Thread Gauges: The Jackknives Of The Fastener World And How To Use Them

Thread gauges are an unusual sort of tool. When you first examine them, they may remind you of jackknives (also known as pocket knives) because of all of the separate instruments that are connected together and swing out from a central connecting bar. In many ways you could say that these are the jackknives of the fastener world. If you have never used one of these multitool tools before, here is how to use a thread gauge. 

Pick up a Screw or Threaded Bolt

Whatever the fastener is, it has to have a thread winding around it or winding around the inside of it (if you are trying to measure the thread of a hex nut, for example). In this instance, you should just select either a screw or a threaded bolt. Bolts have flat heads with no openings for a screwdriver of any kind, in case you were not sure of the difference. If you already know that you are dealing with a metric screw or bolt, use the metric thread gauge. Otherwise have both an Imperial (i.e., standard measurement, not metric) thread gauge and a metric thread gauge handy. 

Examine How Far Apart the Screw/Bolt Threads Are

A bit of "guestimation" is needed here. You will have to look at the threads on the fastener you chose and guess at how far apart the winding threads are. It will help you select and flip open the thread gauge instruments that most closely match the distance between each winding loop of the threads.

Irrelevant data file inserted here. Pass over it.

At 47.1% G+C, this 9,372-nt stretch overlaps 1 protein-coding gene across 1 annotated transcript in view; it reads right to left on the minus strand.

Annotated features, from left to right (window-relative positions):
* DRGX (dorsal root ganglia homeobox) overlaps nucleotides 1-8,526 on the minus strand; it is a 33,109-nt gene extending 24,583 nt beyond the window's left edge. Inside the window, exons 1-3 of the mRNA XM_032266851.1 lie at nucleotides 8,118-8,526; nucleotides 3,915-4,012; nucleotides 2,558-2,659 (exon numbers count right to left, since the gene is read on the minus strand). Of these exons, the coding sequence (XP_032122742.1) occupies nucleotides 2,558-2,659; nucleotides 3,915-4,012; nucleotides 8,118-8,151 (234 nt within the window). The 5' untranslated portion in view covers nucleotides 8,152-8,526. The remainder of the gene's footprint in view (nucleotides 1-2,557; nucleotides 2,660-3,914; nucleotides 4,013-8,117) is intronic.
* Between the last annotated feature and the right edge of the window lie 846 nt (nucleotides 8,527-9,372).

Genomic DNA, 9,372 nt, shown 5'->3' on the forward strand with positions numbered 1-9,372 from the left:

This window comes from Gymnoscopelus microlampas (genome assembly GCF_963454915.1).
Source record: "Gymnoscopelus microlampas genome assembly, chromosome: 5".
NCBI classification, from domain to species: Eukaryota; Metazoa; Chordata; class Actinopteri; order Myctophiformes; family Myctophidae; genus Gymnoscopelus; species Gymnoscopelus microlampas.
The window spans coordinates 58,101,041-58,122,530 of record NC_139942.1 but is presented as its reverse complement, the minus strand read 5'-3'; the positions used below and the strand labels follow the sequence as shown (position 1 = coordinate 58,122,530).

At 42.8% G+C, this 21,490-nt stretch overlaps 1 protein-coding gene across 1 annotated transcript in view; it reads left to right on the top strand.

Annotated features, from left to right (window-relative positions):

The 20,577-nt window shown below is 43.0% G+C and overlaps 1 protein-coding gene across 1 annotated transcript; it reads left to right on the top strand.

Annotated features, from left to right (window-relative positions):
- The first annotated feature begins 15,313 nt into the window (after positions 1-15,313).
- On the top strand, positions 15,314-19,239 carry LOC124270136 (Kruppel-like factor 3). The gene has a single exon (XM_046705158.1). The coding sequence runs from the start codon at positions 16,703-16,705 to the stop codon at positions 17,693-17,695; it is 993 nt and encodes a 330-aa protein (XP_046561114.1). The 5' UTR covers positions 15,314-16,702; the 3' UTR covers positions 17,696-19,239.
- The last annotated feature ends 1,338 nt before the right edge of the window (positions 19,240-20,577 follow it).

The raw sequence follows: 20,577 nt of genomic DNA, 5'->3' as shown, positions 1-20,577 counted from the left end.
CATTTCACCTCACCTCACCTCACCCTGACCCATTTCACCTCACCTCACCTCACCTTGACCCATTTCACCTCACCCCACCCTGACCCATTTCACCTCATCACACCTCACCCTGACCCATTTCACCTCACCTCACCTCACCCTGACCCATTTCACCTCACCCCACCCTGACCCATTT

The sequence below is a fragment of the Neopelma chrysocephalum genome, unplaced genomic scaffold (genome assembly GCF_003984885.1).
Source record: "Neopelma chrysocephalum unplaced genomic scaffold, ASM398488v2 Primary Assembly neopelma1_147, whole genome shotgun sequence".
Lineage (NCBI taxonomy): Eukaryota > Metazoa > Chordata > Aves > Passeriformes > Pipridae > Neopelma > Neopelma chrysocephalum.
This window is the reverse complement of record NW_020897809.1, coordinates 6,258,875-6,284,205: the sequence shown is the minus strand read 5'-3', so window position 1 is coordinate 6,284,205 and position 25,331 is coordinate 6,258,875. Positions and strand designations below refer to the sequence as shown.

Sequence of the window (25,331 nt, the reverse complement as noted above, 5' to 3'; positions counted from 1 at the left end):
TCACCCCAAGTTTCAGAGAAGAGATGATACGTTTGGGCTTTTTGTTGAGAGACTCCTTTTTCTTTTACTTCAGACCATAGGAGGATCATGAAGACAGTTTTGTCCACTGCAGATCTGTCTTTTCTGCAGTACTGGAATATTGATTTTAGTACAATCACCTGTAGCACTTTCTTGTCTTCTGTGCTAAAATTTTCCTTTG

Select the Pitches of Your Gauges That Look Like They Might Be a Good Fit

Each pitch tool you flip open on the thread gauges has several notches interspersed with points. The points fit into the grooves between the fastener threads, while the notches fit with raised edges of the threads on bolts and screws. Test the pitch tools that you think will fit with your bolt screw. The one pitch tool that most closely fits with the threads without being too big/wide or too small/narrow is the one that will tell you exactly what size and type of screw/bolt and thread pitch you are dealing with. Then if you need more of that particular bolt or screw, you know exactly what to purchase at the hardware store. You can also use these gauges to sort out and organize dozens of fasteners that you have thrown in a junk drawer.

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